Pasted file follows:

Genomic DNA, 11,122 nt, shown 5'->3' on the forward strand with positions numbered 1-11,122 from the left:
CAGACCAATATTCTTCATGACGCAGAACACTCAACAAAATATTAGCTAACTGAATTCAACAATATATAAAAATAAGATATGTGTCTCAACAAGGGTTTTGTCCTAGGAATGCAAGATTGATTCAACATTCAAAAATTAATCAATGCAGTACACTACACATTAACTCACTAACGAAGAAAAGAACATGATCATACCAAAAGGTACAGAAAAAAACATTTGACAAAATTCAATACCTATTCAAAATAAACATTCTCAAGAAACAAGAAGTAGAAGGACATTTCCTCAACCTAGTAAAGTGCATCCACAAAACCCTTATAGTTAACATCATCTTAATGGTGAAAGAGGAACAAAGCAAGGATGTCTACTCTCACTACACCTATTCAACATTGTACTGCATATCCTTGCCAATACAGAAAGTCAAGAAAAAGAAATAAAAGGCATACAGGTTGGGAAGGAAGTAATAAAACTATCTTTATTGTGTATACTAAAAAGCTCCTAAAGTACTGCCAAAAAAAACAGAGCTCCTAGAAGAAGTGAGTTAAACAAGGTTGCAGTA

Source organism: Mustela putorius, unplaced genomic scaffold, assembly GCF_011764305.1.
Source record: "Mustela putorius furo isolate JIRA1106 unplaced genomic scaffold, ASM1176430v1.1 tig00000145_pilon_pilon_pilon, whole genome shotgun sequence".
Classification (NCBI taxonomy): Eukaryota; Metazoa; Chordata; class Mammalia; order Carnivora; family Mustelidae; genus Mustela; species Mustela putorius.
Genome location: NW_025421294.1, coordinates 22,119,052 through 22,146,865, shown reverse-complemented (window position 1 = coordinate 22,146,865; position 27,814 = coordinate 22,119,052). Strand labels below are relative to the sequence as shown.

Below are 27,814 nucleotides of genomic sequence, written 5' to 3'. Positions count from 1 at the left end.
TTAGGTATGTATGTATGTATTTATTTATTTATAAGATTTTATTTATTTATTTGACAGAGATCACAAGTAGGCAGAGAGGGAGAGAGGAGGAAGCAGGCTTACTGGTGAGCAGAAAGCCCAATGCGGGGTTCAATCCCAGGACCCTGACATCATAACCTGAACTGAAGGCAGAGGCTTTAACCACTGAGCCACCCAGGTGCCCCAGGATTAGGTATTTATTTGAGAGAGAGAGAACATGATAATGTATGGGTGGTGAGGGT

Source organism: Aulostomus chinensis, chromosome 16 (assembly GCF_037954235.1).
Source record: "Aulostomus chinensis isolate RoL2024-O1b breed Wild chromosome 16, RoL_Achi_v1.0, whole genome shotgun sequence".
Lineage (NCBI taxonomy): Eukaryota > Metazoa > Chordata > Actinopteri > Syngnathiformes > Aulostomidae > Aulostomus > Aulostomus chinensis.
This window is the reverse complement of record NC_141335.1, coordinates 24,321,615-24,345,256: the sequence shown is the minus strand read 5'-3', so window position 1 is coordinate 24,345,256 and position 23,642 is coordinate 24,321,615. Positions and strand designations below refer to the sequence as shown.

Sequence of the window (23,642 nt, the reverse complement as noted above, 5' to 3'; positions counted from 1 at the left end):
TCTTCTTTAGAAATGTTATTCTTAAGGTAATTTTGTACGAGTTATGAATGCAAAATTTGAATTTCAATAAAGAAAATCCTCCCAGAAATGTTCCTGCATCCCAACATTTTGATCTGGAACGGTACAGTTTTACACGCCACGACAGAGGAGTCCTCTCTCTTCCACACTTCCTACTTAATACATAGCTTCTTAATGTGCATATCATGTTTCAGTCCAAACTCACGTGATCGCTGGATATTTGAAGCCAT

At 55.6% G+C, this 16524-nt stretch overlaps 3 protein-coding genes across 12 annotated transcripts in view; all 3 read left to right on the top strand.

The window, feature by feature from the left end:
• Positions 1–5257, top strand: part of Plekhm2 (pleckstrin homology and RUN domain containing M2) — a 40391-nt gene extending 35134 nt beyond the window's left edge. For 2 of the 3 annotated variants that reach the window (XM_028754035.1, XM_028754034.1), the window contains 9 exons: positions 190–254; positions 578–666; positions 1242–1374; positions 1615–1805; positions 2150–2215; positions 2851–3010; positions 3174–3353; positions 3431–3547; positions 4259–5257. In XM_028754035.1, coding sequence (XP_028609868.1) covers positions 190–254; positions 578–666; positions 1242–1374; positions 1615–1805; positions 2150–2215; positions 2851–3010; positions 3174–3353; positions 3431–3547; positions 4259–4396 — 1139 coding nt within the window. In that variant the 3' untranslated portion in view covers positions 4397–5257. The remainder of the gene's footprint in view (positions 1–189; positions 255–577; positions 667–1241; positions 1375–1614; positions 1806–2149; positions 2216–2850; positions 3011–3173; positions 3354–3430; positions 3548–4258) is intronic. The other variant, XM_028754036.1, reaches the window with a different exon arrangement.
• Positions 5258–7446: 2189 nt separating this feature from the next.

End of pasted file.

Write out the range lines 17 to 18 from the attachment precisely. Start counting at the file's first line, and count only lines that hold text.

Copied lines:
• Positions 1–5257, top strand: part of Plekhm2 (pleckstrin homology and RUN domain containing M2) — a 40391-nt gene extending 35134 nt beyond the window's left edge. For 2 of the 3 annotated variants that reach the window (XM_028754035.1, XM_028754034.1), the window contains 9 exons: positions 190–254; positions 578–666; positions 1242–1374; positions 1615–1805; positions 2150–2215; positions 2851–3010; positions 3174–3353; positions 3431–3547; positions 4259–5257. In XM_028754035.1, coding sequence (XP_028609868.1) covers positions 190–254; positions 578–666; positions 1242–1374; positions 1615–1805; positions 2150–2215; positions 2851–3010; positions 3174–3353; positions 3431–3547; positions 4259–4396 — 1139 coding nt within the window. In that variant the 3' untranslated portion in view covers positions 4397–5257. The remainder of the gene's footprint in view (positions 1–189; positions 255–577; positions 667–1241; positions 1375–1614; positions 1806–2149; positions 2216–2850; positions 3011–3173; positions 3354–3430; positions 3548–4258) is intronic. The other variant, XM_028754036.1, reaches the window with a different exon arrangement.
• Positions 5258–7446: 2189 nt separating this feature from the next.